Boris Johnson plunged Britain into lockdown today - urging everyone in the country to stop all "non-essential" contact with others.

The PM warned that the coronavirus was now in a phase of rapid spread across the UK, and it was time to take radical action to stop the NHS being swamped.

Anyone in a household where someone has been showing symptoms should isolate, he said. And the rest of Britain should avoid all contact that was not necessary - with restaurants, bars and cinemas and travel off limits, and a ban on large gatherings.

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At a press conference in Downing St, Johnson said: "Now is the time for everyone to stop non-essential contact with others."

Admitting that the squeeze could last 12 weeks, Johnson said that meant "you should not go out, even to buy food or essentials" - and he acknowledged he was "asking a lot".

"If necessary, you should ask for help from others for your daily necessities. If that is not possible, you should do what you can to limit your social contact when you leave the house to get supplies," he said.

"Now is the time for everyone to stop non-essential contact with others and stop all non-essential travel. We need people to start working from home where they possible can. You should avoid pubs, clubs, theatres and other such social venues."

Two pedestrians cross the street wearing masks in Piccadilly Circus in London on Saturday. Britons have been urged to avoid non-essential contact, especially in London. Photo / AP
Two pedestrians cross the street wearing masks in Piccadilly Circus in London on Saturday. Britons have been urged to avoid non-essential contact, especially in London. Photo / AP

In a special plea to the capital, Johnson said people there were at the highest risk. "It looks as though London is now a few weeks ahead ... it's important that Londoners now pay special attention to what we are saying about avoiding all non-essential contact."

The dramatic move came amid growing criticism of the UK government's response, which has looked increasingly out of step with that around the globe. However, Johnson said he was not yet ordering schools to close.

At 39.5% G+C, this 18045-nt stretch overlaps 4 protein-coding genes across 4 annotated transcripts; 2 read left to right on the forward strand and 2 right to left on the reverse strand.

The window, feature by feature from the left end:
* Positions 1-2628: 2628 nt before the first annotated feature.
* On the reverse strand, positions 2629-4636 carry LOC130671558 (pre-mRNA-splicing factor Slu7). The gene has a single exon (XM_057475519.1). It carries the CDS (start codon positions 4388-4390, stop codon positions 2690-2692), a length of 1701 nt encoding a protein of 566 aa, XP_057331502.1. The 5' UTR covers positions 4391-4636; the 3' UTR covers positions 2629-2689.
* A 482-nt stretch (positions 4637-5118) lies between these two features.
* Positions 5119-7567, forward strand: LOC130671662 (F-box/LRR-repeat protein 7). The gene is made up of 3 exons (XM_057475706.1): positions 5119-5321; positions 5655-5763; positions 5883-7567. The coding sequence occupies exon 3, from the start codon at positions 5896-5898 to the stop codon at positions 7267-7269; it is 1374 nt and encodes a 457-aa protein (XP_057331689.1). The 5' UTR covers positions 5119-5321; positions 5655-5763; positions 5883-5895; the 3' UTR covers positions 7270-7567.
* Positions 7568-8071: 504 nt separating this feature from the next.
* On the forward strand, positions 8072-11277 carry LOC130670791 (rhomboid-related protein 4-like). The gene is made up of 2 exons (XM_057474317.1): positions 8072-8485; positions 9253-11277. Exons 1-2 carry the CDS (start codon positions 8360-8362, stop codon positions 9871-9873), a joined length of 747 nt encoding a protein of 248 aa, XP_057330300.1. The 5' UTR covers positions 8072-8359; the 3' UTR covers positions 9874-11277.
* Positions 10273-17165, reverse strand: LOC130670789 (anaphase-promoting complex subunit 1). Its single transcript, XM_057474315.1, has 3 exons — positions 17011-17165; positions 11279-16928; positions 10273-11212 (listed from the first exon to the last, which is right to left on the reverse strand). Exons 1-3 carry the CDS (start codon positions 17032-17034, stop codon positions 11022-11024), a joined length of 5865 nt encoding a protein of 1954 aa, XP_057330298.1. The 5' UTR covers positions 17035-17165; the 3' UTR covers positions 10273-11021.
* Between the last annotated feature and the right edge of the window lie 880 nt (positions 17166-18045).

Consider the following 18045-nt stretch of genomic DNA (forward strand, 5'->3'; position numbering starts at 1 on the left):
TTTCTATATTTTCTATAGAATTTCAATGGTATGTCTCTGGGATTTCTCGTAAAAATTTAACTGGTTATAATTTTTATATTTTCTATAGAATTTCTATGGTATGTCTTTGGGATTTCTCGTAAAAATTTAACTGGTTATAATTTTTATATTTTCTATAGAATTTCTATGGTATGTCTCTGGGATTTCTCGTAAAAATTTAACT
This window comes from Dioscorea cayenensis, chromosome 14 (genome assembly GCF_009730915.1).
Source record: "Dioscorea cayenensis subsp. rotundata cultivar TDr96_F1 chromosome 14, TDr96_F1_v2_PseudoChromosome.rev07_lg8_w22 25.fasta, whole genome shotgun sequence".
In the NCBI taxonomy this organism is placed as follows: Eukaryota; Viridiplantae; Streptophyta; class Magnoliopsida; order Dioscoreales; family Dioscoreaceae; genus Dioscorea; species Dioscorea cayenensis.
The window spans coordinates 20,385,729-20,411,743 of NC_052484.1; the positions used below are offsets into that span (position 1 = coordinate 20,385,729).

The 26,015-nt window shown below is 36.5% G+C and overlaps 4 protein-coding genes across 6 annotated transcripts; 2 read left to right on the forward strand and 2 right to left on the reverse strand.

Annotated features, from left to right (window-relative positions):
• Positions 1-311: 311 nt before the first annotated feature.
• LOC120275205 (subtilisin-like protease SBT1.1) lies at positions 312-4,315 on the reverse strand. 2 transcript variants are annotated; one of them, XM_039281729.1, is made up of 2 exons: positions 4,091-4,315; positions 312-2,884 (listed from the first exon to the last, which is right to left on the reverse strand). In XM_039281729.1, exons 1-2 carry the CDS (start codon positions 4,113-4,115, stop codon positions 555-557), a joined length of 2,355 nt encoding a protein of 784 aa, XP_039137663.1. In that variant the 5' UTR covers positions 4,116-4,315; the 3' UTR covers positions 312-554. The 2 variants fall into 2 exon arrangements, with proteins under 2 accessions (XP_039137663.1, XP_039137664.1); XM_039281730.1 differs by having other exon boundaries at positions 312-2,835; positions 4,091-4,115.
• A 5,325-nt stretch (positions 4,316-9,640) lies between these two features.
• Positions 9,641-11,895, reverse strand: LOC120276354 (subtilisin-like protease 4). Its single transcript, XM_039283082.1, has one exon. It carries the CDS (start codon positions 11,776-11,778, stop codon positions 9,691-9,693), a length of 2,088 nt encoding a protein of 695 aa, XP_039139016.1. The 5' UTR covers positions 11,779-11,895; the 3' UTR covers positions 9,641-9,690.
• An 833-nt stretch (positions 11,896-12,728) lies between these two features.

"We think at the moment on balance it is much better if we can keep schools open for all sorts of reasons," he said.

"But this is something that we need to keep under review."

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There were also immediate questions over how the government would be able to enforce the lockdown.

Johnson said the UK government had sweeping powers if they needed them, and the Health Secretary could even "ban handshakes" if needed.

"But most people would accept that that we are a mature liberal democracy where people understand very clearly the advice that is being given to them," he said.

The World Health Organisation earlier swiped at the abandonment of testing for those with symptoms, saying it was like trying to "fight a fire blindfolded".

Britain's chief medical officer Chris Whitty, speaking alongside Johnson and chief scientific officer Patrick Vallance in Downing Street, said the restrictions on families were crucial.

"If one person in the household has symptoms the whole household stays at home," Whitty said.

Fears over the impact of the coronavirus were laid bare in a leaked Public Health England (PHE) briefing warning that a "worst case" scenario could see an epidemic last until spring next year, and mean 7.9 million needing hospital treatment.

Downing St stressed the 7.9 million figure was just the reasonable worst case scenario and "does not mean that is what we expect to happen".

France has imposed controls on its border with Germany, and transport restrictions are in force across much of Europe, with schools, pubs and restaurants closed. Austria is banning gatherings of more than five people. The US has barred all travellers from Europe.

However, beyond urging those with a cough or a fever to self-isolate, the UK authorities have up to now held off the most draconian steps, saying the timing must be right for them to be effective.